What we mean by ‘independent’ MPs (UPDATED with Chinese Translation)

Are Barisan Nasional and Pakatan Rakyat ready for independent-minded Members of Parliament amongst their ranks? Are the Members of Parliament prepared to meet the voters first before deciding whether to vote in support of or in opposition to any bill?


Raja Petra Kamarudin

Yesterday, during the Malaysian Civil Liberties Movement (MCM) forum in London, I equated the MCLM to a repair outfit and those in the MCLM as a repair team. And our job is to repair something that is broken or is no longer working properly. And in this case the thing that is broken or no longer works properly is the Malaysian Parliament.

Just go to Youtube and see any one of those many video recordings of the debates in the Malaysian Parliament. Then go to the BCC Parliament channel on British TV and compare the debates in the UK with those in Malaysia. In fact, you need not even go to the BBC Parliament channel. Just go to any English public school and observe the students debating. Even these school kids debate better than many if not most of the 222 Malaysian Members of Parliament.

Then randomly throw out questions on the Federal Constitution of Malaysia and see how Malaysian Parliamentarians reply. For example: “How many article are there in the Constitution? What is Article 43 about? When was Article 150 amended? When was Article 140 abrogated? What Article allows for detention without trial? Under which Article does the Police Act come under? ” And so on.

You will find that most Parliamentarians can’t talk about the Constitution from memory, even those who are lawyers.

The Malaysian Parliament is like a circus and many Parliamentarians are like circus clowns.

This is the first thing we need to fix or repair.

The MCLM has set certain standards or specifications that Members of Parliament should meet. If these standards or specifications are applied to the fullest, not many of the existing 222 Member of Parliament would be qualified enough to hold office. That is how high the standards and specifications set by the MCLM.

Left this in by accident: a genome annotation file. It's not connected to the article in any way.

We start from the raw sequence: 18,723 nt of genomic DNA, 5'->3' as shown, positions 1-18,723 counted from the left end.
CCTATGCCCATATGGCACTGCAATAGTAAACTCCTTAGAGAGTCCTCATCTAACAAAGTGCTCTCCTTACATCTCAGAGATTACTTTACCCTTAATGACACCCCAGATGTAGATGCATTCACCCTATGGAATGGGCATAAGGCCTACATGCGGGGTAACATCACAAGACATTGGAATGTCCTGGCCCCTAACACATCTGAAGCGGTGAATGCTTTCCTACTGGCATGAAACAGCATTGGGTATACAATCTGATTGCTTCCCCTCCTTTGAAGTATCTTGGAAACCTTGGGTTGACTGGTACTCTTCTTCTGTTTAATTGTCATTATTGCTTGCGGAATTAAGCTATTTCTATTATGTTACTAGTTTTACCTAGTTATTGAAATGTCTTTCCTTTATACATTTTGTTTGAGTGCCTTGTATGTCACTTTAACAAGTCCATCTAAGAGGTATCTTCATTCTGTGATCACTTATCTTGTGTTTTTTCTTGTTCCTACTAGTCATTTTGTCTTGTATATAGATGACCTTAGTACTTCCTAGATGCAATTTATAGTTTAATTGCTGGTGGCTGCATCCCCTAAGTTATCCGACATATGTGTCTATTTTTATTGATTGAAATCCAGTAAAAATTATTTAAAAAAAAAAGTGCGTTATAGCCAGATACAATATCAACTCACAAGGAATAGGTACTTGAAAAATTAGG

Whether we may need to relax these standards and specifications or compromise them because of the difficulty in finding Malaysians who meet them is left to be seen. Most likely it would not be so much as not being able to find Malaysians who meet these standards and specifications rather than not being able to convince them to do national service by contesting the general election.

What we want to achieve, first of all, is the restoration of the four independent branches of government — Monarchy, Executive, Legislature and Judiciary. While we may have these four branches they are not independent. In short, the Executive calls all the shots and the Monarchy, Legislature and Judiciary does its bidding. So we actually have only one branch of government and another word for this is dictatorship.

Let’s take one example a few years ago when Abdullah Ahmad Badawi was still the Prime Minister. Parliament tried to pass a bill that dealt with Islamic family laws and many were not happy with it and it appeared like there was going to be a ‘mutiny’ with many Barisan Nasional Parliamentarians voting against it.

Nazri Aziz summoned all the Barisan Nasional Members of Parliament for a meeting and told them that they must support the bill. So reluctantly the Barisan Nasional Members of Parliament voted in favour of the bill and it was then sent to the Senate.

The Senate, however, rejected the bill and sent it back to Parliament. It appeared like there was going to be a crisis so the Prime Minister stepped in and suspended the bill and sent it into cold storage.